Actually it’s a DIY of a Yazbukey brooch that was featured in the Spring 2011 Z Spoke by Zac Posen show…but that title was a little long.;-)
This is unfortunately the best photo I have of the original. Img by Yannis Vlamos / GoRunway.com.
Remember those pieces? Or maybe the lips brooch from his Zac Posen Spring 2010 RTW Collection?
Photo by Don Ashby & Olivier Claisse
Yazbukey as well. (Known for their pop-art and attention-getting accessories, the Parisian line Yaz Bukey uses mirrored plexiglass as their main material of choice.) Since the actual watermelon brooch in question never went into production, I was inspired to DIY my own version…though it can’t double for lasercut plexiglass close-up, it’s a pretty good dupe for much, much cheaper.
For the other brooch I bought a plastic fruit slice from Michael’s (in the floral/decorative fruit crafts section),
1) sliced it in half with an X-acto knife
2) rubbed the rough edges off with sandpaper, and
3) hot-glued a pinback onto it.
And I managed to do my nails, too.;-)
Since fruit is such a HUGE trend for this Spring…if you’re not ready to plunge into all the bright colors for the season, why not try a smaller brooch? You can certainly mimic the enamel- or plexiglass look with liberal coatings of high-gloss sealant! (And even try for a Zac Posen lips brooch…or an ode-to-Prada banana brooch..or a Stella McCartney-inspired citrus slice if you’re up for it!) And if you’re looking for super-easy, just find some plastic fruit from a garage sale, Goodwill, or your local craft store and have fun with it!
Thank you to Anita and the whole Free Magazine team for this feature! I’m so excited to have been able to contribute!
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While the economic news of the past couple of seasons has been somber & depressing, accessories have been anything but! Bold, funky, colored, and exuberant pieces crafted from unusual, low-end materials like plastic, acrylic have a larger-than-life 80’s feel but with modern, penny-pinching sensibilities – the perfect counterpoint to a sleek dress or structured, tweedy suit. Inspired by the likes of Marni and Alex + Chloe, we’ve put together this little D.I.Y. so you can outfit yourself with bold shapes cut out of shrink plastic and layered with mirror for the ultimate Eighties Revival Necklace.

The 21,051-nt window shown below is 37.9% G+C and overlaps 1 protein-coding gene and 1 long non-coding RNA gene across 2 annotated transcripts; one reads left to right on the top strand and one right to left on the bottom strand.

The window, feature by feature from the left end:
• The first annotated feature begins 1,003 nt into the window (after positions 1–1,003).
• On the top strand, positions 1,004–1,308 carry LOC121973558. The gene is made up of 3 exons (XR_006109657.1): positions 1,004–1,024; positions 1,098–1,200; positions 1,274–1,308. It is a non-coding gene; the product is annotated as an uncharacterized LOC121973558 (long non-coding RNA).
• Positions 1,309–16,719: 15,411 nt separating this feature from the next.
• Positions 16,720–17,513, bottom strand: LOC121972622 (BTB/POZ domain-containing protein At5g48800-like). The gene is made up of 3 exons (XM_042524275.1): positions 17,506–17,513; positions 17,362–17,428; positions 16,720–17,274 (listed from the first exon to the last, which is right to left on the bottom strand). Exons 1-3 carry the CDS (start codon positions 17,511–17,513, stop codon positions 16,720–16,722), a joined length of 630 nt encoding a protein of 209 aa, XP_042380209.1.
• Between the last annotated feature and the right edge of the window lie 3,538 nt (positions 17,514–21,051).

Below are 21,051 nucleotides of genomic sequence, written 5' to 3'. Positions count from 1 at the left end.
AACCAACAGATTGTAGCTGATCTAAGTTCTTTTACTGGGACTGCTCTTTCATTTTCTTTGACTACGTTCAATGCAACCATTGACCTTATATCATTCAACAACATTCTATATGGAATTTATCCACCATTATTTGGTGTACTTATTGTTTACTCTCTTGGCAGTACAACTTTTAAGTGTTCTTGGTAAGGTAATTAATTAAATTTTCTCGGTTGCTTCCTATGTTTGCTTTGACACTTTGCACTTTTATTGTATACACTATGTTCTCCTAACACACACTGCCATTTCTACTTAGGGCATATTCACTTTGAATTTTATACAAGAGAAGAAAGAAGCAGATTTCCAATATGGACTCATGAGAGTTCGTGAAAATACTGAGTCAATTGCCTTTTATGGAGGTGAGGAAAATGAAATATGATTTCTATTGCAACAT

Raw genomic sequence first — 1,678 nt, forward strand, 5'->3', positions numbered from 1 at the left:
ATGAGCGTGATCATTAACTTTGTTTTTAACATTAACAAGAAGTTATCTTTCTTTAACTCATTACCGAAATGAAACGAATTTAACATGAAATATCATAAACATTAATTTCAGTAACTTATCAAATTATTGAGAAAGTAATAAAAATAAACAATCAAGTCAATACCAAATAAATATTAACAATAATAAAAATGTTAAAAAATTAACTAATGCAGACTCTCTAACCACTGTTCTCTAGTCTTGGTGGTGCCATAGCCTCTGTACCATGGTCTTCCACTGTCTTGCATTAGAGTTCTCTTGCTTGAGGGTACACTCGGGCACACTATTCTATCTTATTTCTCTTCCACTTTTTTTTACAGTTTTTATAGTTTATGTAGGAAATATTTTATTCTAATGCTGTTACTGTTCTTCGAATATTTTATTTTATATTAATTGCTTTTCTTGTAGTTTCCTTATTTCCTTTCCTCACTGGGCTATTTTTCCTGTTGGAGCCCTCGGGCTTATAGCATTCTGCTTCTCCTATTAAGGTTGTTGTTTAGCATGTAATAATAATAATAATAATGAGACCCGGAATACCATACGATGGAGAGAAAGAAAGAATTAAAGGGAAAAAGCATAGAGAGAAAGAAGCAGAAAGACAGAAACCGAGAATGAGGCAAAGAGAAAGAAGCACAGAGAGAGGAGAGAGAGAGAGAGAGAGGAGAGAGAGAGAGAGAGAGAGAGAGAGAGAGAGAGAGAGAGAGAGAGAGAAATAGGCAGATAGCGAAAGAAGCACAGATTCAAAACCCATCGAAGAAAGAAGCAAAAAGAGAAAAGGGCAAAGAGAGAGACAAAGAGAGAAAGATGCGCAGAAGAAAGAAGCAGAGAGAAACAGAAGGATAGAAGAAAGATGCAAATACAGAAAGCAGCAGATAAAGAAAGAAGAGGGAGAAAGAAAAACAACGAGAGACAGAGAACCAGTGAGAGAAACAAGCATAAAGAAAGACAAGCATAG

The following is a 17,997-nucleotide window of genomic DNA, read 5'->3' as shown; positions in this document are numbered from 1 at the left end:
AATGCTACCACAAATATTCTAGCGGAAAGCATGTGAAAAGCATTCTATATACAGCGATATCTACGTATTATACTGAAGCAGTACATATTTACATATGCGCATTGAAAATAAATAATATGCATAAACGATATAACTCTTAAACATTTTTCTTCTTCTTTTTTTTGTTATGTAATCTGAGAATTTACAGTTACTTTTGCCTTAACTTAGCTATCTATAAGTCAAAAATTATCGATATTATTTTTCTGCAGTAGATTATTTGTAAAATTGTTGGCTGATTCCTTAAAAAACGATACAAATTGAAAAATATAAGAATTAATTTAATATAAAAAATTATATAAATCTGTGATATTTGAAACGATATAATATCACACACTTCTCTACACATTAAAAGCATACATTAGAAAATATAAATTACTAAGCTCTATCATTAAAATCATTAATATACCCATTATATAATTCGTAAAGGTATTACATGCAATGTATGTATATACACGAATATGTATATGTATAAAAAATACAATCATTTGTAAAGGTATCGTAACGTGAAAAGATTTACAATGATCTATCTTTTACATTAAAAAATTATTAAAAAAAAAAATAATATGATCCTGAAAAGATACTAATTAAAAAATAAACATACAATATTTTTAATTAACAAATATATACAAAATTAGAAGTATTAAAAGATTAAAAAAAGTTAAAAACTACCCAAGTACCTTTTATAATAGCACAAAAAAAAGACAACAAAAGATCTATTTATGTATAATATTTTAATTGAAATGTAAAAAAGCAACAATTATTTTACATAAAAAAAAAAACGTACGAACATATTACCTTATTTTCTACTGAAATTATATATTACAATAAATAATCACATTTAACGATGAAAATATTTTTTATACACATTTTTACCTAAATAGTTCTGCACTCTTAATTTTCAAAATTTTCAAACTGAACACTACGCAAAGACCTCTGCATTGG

This is what you’ll need:
*shrink plastic (found at the craft store or online at ShrinkyDinks.com; we chose the pack of Ultra Thick Misty White shrink plastic for about $7)
*sheet of cuttable mirrored plastic (craft store or online at Scrapbook.com)
*glue (like GOOP)
*sheet of cardboard (if using an oven to bake the shrink plastic), or a heat gun
*awl, thick needle, or other sharp instrument
MAKE THE PENDANT SHAPES
1. Cut the shrink plastic into your desired shapes (such as randomly-sized triangles) to make pendant backings. Remember: Your plastic will shrink to about 45% of its original size – so cut almost twice as large as you want the finished piece to be!
2. Bake pieces in oven (or using heat gun) according to package directions.
3. Allow to cool. When cool, trace pendant shapes onto wrong side of a sheet of mirrored plastic.
4. Cut out mirrored plastic and glue onto shrunk plastic pendant backings.
ATTACH TO NECKLACE
5. Using an awl, thick needle, or other sharp tool (it works best when heated), poke a hole at the top of each of your pendant pieces.
6. Add jumprings and attach to chain necklace.
VOILA! A girl can never have too many shiny, mirrored things in her life! Pair over a white tee and some dark skinny jeans for a rocker, glam-girl vibe; layer under tangled chains and rhinestones for a Renaissance revival; or let it stand on its own as a statement necklace with a gorge printed wrap dress.
Rather not do all the cutting and baking yourself? Order your pendant pieces ready-made at Ponoko.com, where you can get your own sheets of mirrored plastic, acrylic, vinyl, or balsa wood lasercut to your specifications. String onto a necklace or earrings and enjoy your creation – or even sell your finished products through their marketplace.
TIP: Don’t be afraid to experiment further with shrink plastic! Besides making pendants, you can also form bracelets and rings, make tags and charms, craft buttons, curl it over while warm to create 3D shapes…the possibilities are only limited by your imagination. You can stamp it, paint it, airbrush it, lacquer it, decoupage it, marble it, or add crystals or heat-fix studs. It’s a really interesting medium that lends itself superbly to a variety of different designs – and allows you to mimic the look of designer accessories for very little investment.
-Carly J. Cais, Contributing Editor
(as posted on FashionTribes)